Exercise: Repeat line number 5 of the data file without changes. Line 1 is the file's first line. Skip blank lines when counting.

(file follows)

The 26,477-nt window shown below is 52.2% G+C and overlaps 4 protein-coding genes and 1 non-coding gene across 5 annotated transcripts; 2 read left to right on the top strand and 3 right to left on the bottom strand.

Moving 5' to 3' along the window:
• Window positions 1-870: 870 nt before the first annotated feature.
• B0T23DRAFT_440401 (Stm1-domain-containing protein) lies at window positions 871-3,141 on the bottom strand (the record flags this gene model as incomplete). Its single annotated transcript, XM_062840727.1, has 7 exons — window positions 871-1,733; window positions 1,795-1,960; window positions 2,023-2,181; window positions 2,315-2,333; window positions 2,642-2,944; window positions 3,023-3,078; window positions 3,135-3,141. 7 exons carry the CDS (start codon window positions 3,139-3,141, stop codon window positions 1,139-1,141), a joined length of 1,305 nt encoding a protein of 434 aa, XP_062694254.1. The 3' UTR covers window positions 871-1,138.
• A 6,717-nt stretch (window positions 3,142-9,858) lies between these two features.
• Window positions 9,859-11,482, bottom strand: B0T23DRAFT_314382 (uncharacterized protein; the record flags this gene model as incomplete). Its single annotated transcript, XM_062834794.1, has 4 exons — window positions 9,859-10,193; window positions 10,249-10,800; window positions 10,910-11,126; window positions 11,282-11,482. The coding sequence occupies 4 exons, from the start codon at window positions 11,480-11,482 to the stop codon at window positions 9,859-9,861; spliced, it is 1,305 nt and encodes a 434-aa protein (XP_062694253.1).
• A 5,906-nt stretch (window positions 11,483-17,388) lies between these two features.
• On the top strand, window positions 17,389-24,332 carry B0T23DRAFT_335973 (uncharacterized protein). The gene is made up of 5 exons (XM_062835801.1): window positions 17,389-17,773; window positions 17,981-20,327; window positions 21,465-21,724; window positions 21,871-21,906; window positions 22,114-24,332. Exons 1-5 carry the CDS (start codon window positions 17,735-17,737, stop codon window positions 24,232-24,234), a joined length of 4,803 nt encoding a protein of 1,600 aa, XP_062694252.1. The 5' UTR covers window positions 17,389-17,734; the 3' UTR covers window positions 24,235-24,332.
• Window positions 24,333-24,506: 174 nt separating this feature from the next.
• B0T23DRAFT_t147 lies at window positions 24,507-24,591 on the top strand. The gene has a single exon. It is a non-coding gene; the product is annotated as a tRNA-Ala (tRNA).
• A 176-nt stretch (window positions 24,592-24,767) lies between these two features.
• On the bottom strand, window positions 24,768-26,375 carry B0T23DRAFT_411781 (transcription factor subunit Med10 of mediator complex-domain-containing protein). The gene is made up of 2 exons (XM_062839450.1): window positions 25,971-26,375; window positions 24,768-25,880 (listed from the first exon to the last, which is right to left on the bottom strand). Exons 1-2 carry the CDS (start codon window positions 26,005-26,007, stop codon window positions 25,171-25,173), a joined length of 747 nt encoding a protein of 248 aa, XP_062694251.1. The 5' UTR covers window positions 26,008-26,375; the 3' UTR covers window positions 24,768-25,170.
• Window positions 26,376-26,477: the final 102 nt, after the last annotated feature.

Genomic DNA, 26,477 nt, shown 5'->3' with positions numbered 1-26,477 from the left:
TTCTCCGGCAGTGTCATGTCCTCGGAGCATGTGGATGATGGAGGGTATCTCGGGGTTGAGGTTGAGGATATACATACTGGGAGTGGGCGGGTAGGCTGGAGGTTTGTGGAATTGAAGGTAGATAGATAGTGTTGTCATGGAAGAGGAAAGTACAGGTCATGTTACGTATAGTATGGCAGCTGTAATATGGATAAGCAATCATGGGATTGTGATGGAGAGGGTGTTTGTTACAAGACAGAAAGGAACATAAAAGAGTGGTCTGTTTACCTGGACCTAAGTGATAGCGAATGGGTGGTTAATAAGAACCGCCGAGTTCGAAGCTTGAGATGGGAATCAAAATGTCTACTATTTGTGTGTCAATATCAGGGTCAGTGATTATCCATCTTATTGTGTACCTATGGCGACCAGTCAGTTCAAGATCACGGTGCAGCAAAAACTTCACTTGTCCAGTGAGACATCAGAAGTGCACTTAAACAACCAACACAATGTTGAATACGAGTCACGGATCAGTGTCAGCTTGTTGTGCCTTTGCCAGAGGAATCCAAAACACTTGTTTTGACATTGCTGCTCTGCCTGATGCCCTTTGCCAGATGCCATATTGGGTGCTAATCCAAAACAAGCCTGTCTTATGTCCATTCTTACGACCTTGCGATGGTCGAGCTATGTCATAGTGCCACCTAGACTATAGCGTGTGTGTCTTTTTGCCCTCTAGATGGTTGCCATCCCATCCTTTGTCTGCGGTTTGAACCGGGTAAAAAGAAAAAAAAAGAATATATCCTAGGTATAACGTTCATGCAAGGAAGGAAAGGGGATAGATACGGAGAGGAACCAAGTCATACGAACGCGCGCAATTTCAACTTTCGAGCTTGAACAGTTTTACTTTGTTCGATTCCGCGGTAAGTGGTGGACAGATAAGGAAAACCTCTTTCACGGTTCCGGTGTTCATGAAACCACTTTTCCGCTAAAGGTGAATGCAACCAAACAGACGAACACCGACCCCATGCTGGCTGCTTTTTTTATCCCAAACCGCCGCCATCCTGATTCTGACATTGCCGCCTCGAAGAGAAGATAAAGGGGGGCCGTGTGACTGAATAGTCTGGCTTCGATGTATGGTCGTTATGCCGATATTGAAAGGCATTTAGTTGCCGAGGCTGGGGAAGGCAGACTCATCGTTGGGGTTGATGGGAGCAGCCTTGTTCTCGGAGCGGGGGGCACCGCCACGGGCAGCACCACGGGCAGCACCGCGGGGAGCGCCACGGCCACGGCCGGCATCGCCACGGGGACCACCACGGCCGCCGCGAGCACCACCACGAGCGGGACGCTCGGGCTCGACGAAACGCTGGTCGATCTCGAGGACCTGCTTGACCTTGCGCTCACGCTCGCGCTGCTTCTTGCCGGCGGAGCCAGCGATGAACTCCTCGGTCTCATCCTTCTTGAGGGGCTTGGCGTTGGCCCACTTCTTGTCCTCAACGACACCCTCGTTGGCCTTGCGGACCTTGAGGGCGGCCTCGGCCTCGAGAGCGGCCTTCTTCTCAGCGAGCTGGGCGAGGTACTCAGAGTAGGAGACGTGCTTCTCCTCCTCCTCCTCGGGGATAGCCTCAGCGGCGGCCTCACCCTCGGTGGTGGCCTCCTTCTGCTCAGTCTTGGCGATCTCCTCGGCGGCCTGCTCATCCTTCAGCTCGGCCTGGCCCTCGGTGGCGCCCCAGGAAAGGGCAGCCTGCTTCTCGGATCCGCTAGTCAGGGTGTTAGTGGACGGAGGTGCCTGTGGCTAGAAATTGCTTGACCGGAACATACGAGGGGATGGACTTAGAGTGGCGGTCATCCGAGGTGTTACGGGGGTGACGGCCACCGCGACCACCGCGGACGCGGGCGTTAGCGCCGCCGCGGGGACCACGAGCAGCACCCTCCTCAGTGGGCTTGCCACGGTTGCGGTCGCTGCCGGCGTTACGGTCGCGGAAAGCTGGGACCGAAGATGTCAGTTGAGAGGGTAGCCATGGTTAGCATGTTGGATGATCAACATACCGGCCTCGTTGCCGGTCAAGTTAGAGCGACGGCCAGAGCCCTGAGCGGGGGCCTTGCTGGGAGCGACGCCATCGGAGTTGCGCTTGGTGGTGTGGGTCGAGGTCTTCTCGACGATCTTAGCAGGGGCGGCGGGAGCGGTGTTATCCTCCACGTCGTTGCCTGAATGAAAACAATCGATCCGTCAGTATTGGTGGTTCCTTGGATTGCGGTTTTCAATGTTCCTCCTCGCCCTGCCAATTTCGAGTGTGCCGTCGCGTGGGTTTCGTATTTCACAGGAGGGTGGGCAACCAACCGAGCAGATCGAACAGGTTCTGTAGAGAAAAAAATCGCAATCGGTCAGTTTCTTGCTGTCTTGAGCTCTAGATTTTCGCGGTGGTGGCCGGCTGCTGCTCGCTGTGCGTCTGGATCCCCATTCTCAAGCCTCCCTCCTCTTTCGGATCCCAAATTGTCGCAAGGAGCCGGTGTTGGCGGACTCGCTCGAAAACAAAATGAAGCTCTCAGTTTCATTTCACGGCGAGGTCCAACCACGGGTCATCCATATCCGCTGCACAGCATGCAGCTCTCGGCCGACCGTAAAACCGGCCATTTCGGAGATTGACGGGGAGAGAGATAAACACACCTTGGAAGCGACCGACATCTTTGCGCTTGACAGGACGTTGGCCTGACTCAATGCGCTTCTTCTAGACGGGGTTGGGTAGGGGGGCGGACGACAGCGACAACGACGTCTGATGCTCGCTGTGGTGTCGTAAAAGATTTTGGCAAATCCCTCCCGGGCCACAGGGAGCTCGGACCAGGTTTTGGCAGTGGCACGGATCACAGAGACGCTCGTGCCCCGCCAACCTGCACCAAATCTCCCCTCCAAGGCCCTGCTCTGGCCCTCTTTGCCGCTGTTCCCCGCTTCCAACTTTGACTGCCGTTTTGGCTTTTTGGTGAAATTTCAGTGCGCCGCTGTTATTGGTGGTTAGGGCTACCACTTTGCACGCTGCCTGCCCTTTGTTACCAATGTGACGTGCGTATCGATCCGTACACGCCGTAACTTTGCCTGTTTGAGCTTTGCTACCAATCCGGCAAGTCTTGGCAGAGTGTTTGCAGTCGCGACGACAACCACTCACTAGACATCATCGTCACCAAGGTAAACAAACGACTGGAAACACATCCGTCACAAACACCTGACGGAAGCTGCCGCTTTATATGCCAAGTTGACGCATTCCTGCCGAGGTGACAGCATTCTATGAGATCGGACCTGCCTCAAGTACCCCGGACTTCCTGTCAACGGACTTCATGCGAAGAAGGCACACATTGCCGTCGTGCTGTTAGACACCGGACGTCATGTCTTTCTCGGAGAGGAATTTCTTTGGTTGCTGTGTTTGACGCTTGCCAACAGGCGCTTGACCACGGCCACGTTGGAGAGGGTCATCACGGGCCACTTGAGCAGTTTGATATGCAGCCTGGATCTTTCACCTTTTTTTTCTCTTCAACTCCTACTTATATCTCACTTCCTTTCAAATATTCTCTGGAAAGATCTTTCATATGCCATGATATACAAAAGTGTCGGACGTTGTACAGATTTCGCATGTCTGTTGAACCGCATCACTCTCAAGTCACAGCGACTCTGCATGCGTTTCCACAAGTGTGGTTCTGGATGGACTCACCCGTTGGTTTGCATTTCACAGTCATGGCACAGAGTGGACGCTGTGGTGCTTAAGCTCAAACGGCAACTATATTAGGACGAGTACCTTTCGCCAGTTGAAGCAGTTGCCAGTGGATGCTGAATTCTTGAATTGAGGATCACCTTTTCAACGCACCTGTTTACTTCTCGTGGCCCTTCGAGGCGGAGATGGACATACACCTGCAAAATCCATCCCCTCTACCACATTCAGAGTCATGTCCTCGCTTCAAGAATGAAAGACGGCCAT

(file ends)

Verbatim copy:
• A 6,717-nt stretch (window positions 3,142-9,858) lies between these two features.